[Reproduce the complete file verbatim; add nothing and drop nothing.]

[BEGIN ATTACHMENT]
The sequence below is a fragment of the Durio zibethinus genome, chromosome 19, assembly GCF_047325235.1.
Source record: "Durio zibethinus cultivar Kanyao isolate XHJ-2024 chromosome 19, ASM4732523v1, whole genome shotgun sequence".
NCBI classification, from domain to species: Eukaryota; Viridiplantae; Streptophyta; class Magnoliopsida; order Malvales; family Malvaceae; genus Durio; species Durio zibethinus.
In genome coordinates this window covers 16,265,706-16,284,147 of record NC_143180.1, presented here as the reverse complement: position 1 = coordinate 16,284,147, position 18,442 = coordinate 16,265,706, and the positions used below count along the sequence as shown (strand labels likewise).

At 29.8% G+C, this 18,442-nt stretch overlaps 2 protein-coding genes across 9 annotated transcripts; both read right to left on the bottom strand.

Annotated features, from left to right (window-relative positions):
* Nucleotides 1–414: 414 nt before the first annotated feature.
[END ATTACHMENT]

The sequence below is a fragment of the Durio zibethinus genome, chromosome 19, assembly GCF_047325235.1.
Source record: "Durio zibethinus cultivar Kanyao isolate XHJ-2024 chromosome 19, ASM4732523v1, whole genome shotgun sequence".
NCBI classification, from domain to species: Eukaryota; Viridiplantae; Streptophyta; class Magnoliopsida; order Malvales; family Malvaceae; genus Durio; species Durio zibethinus.
In genome coordinates this window covers 16,265,706-16,284,147 of record NC_143180.1, presented here as the reverse complement: position 1 = coordinate 16,284,147, position 18,442 = coordinate 16,265,706, and the positions used below count along the sequence as shown (strand labels likewise).

At 29.8% G+C, this 18,442-nt stretch overlaps 2 protein-coding genes across 9 annotated transcripts; both read right to left on the bottom strand.

Annotated features, from left to right (window-relative positions):
* Nucleotides 1–414: 414 nt before the first annotated feature.